kids look at christmas window display (copy)

Kids watch the mechanized holiday display through the windows of the Williams Shop and Goff Sports during the Williamstown Holiday Walk on Dec. 4.

For many, today is a day for joining with loved ones to open presents. It’s also a fitting time, though, to reflect on some priceless gifts we have already received.

Actress, director and producer Elizabeth Banks recently took to YouTube to do just that in a heartfelt message to everyone at Berkshire Health Systems and Berkshire Medical Center for all they have done to protect and care for us amid a deadly pandemic that has stretched across two holiday seasons.

“For nearly two years, our health care workers have carried the overwhelming weight of the COVID-19 pandemic. Despite this, they continue to keep the community safe and make sure every patient is treated with kindness and respect,” the Pittsfield High School graduate said in a video titled “Forever Grateful.” We couldn’t have said it better ourselves, Ms. Banks. Keep these hometown heroes in your thoughts — especially those who care for the most vulnerable among us, staffed vaccine clinics so that this season could be safer than last and or must work tough holiday hours away from their families to be there for others.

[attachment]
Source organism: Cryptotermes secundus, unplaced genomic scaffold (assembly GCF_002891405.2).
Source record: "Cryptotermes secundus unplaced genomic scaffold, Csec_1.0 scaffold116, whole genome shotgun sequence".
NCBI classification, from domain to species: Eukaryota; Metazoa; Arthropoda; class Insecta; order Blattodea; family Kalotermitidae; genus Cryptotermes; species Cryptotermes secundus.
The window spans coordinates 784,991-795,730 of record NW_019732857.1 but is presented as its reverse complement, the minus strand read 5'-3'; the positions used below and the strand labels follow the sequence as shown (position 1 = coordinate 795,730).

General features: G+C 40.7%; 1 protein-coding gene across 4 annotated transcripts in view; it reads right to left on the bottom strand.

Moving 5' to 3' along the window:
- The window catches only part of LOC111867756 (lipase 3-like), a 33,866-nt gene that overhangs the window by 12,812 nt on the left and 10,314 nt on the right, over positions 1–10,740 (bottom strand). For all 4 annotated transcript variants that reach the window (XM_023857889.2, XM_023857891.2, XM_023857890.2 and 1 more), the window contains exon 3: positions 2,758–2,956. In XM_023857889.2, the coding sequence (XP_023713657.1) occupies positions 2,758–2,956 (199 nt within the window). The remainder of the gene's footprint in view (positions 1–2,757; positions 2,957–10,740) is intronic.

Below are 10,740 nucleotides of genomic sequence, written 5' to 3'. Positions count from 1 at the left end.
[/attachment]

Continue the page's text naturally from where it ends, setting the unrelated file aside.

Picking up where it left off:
Some gifts, produced not in elven workshops but in laboratories, put our society on better footing this winter compared to last. Vaccines, as they always have been, point the way out from under COVID’s heavy weight. The Berkshires’ vaccination rate of 71 percent, just behind the Massachusetts rate of 73.3 percent, means a supermajority of our neighbors have given themselves, their loved ones and their community the gift of an effective shield against this viral enemy. This gift of safe, effective protection is both free and priceless.

Meanwhile, federal health regulators have approved the first pill against COVID-19 that stands to significantly curb the worst outcomes for those who do contract the novel coronavirus. While it would be a bit dramatic to call it a Christmas miracle, the takeaway from medical experts sounds promising: “The efficacy is high, the side effects are low and it’s oral. It checks all the boxes,” Dr. Gregory Poland of the Mayo Clinic told The Associated Press. “You’re looking at a 90 percent decreased risk of hospitalization and death in a high-risk group — that’s stunning.”

Taken together with the cautiously optimistic initial data suggesting that the now-dominant omicron variant appears to present more mildly in general, all of this positions the Berkshires and the nation for a big step in the right direction of vanquishing COVID in the quickly approaching new year.

Sometimes, though, the act of giving in itself can be the best gift. We’re filled with cheer to see that so many of our neighbors agree, as evidenced by the Jingle Bell Run that came roaring back after last year’s hiatus. The fundraiser gives a boost to The Eagle Santa Fund, an annual nonprofit effort in its 93rd year that aims to help families in need give their kids a joyful, and toy-full, Christmas. With the haul from this year’s Jingle Bell Run, The Eagle Santa Fund was poised to reach its goal this year of $45,000.

All of these gifts are of a kind with the spirit of the season: hope. With all that has tested us over the last couple years, we are glad to see that’s a gift that keeps on giving within our Berkshire community.

The Eagle wishes all a Merry Christmas.